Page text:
Helping people with computers... one answer at a time.
Dropbox is a utility that allows you to instantly share files between machines, and even with other users elsewhere on the internet. Up to 2GB is free.
I've been using Dropbox for a quite some time now and recently came across perhaps the most compelling reason to finally recommend it to you.
One of the common questions I get is "how do I share [files, photos, documents, whatever] with my [friends, business associates, contacts] without using email, and without having them show up on the public internet?
Dropbox solves that, and a lot more.
Here's the basic idea: I create an account on Dropbox and install the Dropbox software on two machines - A and B. On each, I point the Dropbox software at a folder to keep synchronized between the two machines.
Fundamentally it's that simple.
Files I place in my Dropbox folder on machine A shortly appear on machine B's Dropbox folder. "Shortly" depends on the speed of your internet connection and the size of the file, but that's the fundamental operation: update a file on machine A, and Dropbox updates it on machine B. Add a file to B it shows up on A. Create a folder on A and the folder appears on B.
That, alone, is a very powerful concept if you have more than one machine. Imagine simply keeping your documents automatically copied between several machines.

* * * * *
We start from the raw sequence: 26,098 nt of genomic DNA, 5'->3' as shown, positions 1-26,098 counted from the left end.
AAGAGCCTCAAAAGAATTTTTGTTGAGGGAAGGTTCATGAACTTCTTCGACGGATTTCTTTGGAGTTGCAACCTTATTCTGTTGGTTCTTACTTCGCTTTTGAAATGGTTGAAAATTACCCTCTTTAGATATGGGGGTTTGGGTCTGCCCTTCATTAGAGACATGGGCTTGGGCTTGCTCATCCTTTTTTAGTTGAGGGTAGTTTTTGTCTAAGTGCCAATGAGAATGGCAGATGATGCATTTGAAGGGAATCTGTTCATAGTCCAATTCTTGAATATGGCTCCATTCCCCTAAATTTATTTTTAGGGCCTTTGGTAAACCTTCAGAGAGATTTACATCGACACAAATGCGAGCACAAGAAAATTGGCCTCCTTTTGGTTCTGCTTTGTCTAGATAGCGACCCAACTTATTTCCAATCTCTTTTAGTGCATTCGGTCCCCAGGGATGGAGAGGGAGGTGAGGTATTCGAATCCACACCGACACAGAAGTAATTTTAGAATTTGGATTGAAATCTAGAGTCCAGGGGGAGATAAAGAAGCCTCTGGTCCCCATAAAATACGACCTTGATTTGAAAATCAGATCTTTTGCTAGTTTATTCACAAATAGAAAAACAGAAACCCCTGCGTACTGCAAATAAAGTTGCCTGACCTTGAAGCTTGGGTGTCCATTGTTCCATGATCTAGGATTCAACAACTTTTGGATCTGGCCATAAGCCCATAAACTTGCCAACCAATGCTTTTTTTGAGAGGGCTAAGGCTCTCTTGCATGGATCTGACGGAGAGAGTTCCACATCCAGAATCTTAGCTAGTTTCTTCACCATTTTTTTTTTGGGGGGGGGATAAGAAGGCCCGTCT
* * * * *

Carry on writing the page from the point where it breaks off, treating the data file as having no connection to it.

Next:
Now, based on that simple concept, we start adding features:
You don't need machine "B". Dropbox also makes the files you place in that folder accessible via your account on the Dropbox web site. It's a great way to backup, off-site, important documents.
The machines need not be in the same place. Dropbox works across the internet, so if machine A and machine B are in two different places but connected to the internet, then Dropbox continues to keep the folder contents in sync.
The machines need not be PCs. Of course there's a Mac version available, but more interesting is that there are versions for Linux as well as for iPhone, iPad, Android and Blackberry. One of the ways I use Dropbox is to keep podcasts (mp3 files) and reading material (pdfs) on a variety of machines I might choose to use - like my phone.
They need not all be your machines. You can share folders within your Dropbox with other Dropbox users. Place a file in a shared folder, and only those users you give access to will have access to those files in their Dropbox.
It's that last item that brings me here. I found myself collaborating with individuals in an organization, and Dropbox turned out to be the perfect solution for the file sharing needed.
Dropbox is free for up to 2 gigabytes of storage. That's typically more than enough for sharing photos with family, documents with coworkers ... or mp3 files with your phone.
Additional storage is available for a subscription fee, should you need it.
Dropbox. I recommend it.